Why Measure?





Contact RadTech

Absorbance and Irradiance

All inks, coatings, or adhesives will absorb the UV arriving at the surface, but the radiant power available deeper within the film will depend on the absorption in the film. The higher the radiant power at the surface, the higher the power at any depth within the material.

The reduction of radiant energy (light or UV) as it passes into or through any material is described by the Beer-Lambert law. Only energy that is not absorbed in an upper layer of the film (nor reflected) is transmitted and available to lower layers.

I is the incident radiant flux rate (irradiance) at wavelengthλ, I is the flux absorbed, Aλ is absorbance at wavelength λ, and d is the depth from the surface or film thickness. (Note that since the time of exposure of Io and Ia are exactly the same, the expression is the same for units of energy, E , or irradiance, I.)

An examination of this equation reveals the relative energy absorbed in the top surface (1% layer) and the extreme bottom (1% layer) of a film, as a function of absorbance. There is a great difference in the photon flux in these two zones!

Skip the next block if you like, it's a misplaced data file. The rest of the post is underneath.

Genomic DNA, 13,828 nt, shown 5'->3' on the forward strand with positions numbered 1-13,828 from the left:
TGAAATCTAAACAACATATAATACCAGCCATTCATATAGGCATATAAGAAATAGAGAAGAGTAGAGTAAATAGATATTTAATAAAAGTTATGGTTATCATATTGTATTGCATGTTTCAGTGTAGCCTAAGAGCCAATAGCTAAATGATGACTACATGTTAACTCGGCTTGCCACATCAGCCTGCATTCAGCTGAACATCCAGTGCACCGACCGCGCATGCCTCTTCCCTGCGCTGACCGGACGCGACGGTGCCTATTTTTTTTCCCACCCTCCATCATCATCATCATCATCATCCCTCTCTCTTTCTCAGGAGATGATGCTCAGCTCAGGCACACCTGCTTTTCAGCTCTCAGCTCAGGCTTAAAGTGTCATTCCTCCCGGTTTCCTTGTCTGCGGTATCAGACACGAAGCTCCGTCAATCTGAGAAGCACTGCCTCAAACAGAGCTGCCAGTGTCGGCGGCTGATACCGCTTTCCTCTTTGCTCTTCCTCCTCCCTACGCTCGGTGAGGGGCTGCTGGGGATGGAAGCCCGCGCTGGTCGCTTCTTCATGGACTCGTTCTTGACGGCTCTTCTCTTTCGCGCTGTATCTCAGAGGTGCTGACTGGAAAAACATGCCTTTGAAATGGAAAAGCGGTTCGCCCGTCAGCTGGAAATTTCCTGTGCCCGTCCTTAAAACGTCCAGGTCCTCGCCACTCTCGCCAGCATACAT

Calculation further shows that the "optimum" (theoretical) absorbance of a film of any thickness is 0.4 to 0.43. In other words, the maximal absorption in the bottom layer occurs when there is a "best" combination of film thickness and absorption. (ref) As we see, this "ideal condition does not often occur in practical inks and coatings, as it represents a very low absorbance (very transparent) film. Figure 1 also illustrates that even at the best conditions, energy absorbed at the top surface is 2½ to 3 times the energy absorbed at the bottom! For a film with an absorbance of 3.0, this ratio of top to bottom power is approximately 1 thousand!

For any specific wavelength, the only way to increase Ia (photon fluence rate) at any depth is to increase irradiance, Io, at the surface.